The finger lime is native to the rainforests of the border ranges of south east Queensland and northern New South Wales. The pulp of the fruit is made up of individual juice vesicles that look like caviar or tiny pearls. They are compressed inside the fruit and burst out when the fruit is opened. The pulp has an astringent citrus flavour and is almost effervescent on the tongue, a bit like sherbert. We have been growing a finger lime for several years now and it started to bear fruit a couple of years ago. Ours has a dark green fruit and the pearls are a pale green, but the ones I bought to make this recipe have an almost black skin and the pearls are translucent pink. If you can’t get finger limes then any tropical fruit works wonderfully in this recipe – finely diced mango, passionfruit pulp, or small chunks of caramelised pineapple. But if you can find finger limes please try them to top this pannacotta – you won’t be disappointed.

3 leaves of gold strength gelatine
1 2/3 cups pouring cream
150 g castor sugar
1 1/4 cups buttermilk
juice of 1 lemon
2 medium sized finger limes (available from good fruit shops) sliced lengthwise and the pearl like fruit removed.

Soak the gelatine leaves in cold water to soften. Combine the cream and sugar in a saucepan on medium heat and bring it almost to the boil. Take off the heat and add it to the buttermilk in a medium sized bowl. Squeeze the excess moisture out of the gelatine and whisk into the buttermilk and cream mixture until completely dissolved. Stir through the lemon juice and let it cool a little. Pour into moulds and then set in the fridge for around 4 hours. When ready to serve carefully invert the pannacottas onto a serving plate. They should come out easily and be set but very wobbly. Carefully top with a teaspoon of finger lime pearls and serve right away.

24 Pomegranate Recipes You'll Be Making All Fall

When the days begin to shorten, and we are all in need of bright flavors, cooking with pomegranate can add a bit of sparkle to meals. In fact, the seeds of a pomegranate are often described in jewelers' terms: rubies, garnets, glowing gems. And it's no wonder they lend a vibrant pop of color, texture and flavor to side dishes, salads and desserts.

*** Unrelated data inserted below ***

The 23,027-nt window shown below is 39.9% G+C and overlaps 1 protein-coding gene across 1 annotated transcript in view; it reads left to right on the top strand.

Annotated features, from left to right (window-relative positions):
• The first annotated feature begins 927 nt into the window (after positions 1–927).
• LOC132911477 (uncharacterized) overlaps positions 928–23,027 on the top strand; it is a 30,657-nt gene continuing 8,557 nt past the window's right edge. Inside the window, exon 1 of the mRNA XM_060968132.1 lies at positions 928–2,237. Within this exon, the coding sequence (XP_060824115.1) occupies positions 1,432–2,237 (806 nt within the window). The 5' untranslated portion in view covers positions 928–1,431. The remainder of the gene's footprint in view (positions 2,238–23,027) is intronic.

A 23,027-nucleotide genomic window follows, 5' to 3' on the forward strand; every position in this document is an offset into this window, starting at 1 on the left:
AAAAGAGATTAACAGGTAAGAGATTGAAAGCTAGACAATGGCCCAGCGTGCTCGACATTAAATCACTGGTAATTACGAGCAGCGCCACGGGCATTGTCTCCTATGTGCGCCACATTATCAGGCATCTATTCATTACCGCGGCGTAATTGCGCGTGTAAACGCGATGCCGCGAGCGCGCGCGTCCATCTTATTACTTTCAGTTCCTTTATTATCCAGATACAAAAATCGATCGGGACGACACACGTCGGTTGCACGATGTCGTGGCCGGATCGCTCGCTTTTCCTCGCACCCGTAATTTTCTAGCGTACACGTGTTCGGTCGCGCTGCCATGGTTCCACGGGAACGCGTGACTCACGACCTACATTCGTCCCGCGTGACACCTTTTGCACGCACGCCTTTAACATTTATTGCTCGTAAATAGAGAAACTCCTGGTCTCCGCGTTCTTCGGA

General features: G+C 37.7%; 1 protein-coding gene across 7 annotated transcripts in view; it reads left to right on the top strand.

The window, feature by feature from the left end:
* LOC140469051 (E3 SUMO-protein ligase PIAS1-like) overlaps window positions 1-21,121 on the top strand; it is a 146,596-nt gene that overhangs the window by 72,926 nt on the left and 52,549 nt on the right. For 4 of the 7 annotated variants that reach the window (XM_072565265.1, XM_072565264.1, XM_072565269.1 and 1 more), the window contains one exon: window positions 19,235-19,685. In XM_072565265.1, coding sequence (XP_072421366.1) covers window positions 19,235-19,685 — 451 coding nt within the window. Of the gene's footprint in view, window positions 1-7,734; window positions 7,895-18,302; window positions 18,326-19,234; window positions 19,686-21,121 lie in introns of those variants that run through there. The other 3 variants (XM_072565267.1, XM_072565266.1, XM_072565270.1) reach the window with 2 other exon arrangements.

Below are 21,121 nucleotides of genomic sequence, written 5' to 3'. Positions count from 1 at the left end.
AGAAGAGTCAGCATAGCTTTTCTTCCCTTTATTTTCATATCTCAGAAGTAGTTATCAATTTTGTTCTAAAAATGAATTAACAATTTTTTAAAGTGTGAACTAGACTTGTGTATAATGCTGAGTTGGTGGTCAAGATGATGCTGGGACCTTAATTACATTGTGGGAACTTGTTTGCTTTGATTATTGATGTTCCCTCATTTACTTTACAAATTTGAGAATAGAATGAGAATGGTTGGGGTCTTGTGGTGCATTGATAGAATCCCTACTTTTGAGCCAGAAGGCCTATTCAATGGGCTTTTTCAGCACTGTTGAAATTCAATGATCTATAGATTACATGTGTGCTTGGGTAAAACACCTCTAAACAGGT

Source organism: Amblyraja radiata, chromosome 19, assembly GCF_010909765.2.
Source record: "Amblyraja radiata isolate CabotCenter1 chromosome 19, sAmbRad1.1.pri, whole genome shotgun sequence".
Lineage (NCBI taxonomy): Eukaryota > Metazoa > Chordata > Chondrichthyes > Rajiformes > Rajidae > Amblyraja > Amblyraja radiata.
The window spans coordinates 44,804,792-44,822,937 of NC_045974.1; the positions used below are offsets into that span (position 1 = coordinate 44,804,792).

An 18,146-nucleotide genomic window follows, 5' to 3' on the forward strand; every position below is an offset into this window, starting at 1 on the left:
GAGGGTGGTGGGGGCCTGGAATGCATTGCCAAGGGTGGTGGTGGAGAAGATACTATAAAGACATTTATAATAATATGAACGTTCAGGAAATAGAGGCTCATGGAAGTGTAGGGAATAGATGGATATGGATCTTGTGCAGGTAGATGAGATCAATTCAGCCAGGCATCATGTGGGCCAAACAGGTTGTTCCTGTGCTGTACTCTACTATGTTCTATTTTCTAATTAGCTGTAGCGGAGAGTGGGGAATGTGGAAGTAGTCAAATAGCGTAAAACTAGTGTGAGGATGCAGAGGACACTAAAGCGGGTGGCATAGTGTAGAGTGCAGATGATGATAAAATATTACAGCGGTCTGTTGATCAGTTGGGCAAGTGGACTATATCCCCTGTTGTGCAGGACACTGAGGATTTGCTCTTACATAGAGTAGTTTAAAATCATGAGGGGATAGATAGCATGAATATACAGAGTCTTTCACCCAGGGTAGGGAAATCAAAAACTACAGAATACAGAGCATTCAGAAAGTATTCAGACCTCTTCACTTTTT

Pomegranates, thought to have originated in Persia, are a feature of many Indian and Middle Eastern dishes, where the seeds are added to rice dishes and other grains, salads, and the juice is boiled down to make a sweet-sour molasses. Pomegranates are beloved in other cultures as well especially Mediterranean ones, where the fruit adds distinctive flavor to sauces and meats, even drinks. The classic, bright red cocktail mixer, Grenadine, was named by the French for the fruit from which it was originally derived. In the markets of Rome, pomegranates are pressed with oranges for a sunrise-hued drink full of potassium and vitamin C.

The seeds are called arils and getting the dozens of arils out of a tough-skinned pomegranate may seem an impossible task but it's actually quite simple: Score the pomegranate around the perimeter. With your hands, pry the fruit open in half. Next, flip it over so the seed side is down facing a bowl. Then hit the pomegranate with the back of a spoon to release all the seeds. Discard the white membranes and any pith. This method is the easiest and fastest way to the delicious seeds, whether you need them for drinks or hors d'oeuvres. You can also break the halves open, in a bowl of water, picking out the seeds while they're submerged to avoid splatters and red-stained hands.